The Last Rose of Summer by Russell Bittner

I droop, then drop my petals one by one
in penitence for having loved the sun.
“Too much," you say? That's just a damned cliché -
like whacks your children give you when you stray.

But first things first. This bloom must try to cope
with upstart petals clinging to the hope
I'll spot in them some crummy little thing
that might induce a cuckoo clock to sing

by hunkering down with thorns to get a fix
on those who mark their prominence in pricks
and would reduce me in their mindless rage
to kindling - unheard of in an age

when fires are a dread domestic chore
that even middling dunderheads abhor.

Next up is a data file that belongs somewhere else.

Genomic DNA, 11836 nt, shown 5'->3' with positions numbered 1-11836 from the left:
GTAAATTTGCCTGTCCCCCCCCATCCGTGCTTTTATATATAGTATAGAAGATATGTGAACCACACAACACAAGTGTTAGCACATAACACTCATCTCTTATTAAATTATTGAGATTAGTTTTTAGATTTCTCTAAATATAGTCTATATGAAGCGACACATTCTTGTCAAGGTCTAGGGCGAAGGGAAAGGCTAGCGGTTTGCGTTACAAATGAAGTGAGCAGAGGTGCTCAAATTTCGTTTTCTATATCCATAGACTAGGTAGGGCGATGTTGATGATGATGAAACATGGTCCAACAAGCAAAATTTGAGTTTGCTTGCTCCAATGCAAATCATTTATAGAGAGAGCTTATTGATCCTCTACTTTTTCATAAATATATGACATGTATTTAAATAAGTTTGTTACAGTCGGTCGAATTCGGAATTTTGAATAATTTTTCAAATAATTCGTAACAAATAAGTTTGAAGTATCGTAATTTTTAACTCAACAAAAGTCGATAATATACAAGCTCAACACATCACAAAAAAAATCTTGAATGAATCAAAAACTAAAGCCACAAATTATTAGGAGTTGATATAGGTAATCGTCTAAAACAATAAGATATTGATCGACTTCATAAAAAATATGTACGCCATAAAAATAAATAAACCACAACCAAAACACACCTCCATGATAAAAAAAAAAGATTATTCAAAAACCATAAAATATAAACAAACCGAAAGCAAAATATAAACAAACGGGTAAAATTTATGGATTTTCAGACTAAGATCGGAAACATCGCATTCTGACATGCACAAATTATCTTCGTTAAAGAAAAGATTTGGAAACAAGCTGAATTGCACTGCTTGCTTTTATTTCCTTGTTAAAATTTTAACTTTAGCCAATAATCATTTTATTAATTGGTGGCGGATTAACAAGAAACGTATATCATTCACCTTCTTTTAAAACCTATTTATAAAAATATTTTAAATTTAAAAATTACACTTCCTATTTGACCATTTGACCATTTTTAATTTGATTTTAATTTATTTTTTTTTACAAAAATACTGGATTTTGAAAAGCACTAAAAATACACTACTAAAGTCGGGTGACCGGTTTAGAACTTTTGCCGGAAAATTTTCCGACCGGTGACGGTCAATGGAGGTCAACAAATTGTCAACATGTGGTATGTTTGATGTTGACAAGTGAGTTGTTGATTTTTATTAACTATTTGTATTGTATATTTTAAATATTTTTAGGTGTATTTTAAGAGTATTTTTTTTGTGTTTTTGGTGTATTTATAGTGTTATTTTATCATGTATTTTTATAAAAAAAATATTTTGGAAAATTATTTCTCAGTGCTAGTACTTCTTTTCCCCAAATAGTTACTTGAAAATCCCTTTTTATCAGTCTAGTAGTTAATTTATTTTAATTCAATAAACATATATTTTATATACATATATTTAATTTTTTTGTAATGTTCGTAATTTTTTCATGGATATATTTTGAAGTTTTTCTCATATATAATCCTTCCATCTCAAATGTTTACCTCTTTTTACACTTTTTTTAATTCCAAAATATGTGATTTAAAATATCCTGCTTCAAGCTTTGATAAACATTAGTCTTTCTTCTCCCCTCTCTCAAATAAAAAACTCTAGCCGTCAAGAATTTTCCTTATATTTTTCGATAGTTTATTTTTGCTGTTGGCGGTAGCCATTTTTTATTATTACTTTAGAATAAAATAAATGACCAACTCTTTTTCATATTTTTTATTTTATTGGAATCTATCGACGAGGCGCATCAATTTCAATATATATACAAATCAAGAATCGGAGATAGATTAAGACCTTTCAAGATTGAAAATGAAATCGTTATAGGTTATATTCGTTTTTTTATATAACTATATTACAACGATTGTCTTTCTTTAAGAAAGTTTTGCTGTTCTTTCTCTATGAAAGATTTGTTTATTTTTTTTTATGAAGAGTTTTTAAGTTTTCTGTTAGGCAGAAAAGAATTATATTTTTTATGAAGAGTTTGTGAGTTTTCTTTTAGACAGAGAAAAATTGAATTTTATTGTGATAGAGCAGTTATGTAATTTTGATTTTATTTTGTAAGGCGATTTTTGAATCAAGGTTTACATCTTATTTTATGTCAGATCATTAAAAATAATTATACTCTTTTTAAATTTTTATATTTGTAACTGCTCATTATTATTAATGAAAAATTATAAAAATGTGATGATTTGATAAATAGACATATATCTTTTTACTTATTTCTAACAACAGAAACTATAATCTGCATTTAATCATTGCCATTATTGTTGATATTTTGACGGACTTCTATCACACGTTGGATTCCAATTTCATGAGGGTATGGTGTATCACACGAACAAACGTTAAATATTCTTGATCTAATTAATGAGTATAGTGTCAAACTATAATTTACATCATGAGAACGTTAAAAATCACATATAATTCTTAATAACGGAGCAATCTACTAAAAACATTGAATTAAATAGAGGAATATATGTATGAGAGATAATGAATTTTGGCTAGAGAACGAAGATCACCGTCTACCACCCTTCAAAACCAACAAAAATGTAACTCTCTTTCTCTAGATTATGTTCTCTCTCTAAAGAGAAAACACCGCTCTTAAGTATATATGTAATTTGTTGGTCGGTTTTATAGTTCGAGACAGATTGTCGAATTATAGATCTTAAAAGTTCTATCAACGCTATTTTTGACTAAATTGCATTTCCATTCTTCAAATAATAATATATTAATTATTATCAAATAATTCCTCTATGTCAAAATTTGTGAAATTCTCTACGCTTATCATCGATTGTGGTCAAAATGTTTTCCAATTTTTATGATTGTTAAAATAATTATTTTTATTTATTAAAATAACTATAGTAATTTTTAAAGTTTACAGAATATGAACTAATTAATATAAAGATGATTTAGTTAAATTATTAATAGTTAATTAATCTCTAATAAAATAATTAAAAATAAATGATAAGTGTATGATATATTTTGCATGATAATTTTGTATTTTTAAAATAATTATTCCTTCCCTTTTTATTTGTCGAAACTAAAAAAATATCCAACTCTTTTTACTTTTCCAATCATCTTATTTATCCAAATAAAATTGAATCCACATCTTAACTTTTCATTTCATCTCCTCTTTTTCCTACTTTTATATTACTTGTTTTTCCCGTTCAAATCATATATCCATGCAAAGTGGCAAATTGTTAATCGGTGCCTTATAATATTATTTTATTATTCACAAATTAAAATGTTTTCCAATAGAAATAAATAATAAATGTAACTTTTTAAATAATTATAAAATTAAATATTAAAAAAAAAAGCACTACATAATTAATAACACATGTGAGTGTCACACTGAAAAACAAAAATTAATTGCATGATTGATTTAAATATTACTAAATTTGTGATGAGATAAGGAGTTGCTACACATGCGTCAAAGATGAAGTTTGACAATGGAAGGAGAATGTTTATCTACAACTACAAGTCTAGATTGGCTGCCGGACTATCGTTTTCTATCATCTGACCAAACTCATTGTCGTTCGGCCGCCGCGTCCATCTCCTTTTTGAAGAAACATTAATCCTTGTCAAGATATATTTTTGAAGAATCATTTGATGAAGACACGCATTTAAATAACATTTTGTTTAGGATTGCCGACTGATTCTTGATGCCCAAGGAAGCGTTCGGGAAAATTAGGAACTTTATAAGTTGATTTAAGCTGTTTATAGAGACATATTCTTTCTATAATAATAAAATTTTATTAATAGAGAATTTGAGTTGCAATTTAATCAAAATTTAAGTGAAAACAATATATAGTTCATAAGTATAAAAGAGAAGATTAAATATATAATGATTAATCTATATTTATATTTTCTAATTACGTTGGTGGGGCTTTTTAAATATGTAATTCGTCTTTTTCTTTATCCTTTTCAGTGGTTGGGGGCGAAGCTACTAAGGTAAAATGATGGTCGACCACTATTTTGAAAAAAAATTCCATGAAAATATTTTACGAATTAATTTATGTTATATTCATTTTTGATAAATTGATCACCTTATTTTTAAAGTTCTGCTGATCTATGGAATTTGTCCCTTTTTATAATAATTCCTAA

And Love-lies-bleeding? Just some lame excuse
for silt to bed a flower on the loose.

You could've plucked me in my gravid prime,
but let me go to seed upon the vine
like some ill-gotten gain, some stolen kiss
that aphids run amok a fect to miss.

So now, before I ask, like Salomé,
of Herod, for Herodias, a tray
to o fer up my pistil to the sun,
I'll shed for you my petals, one by one.

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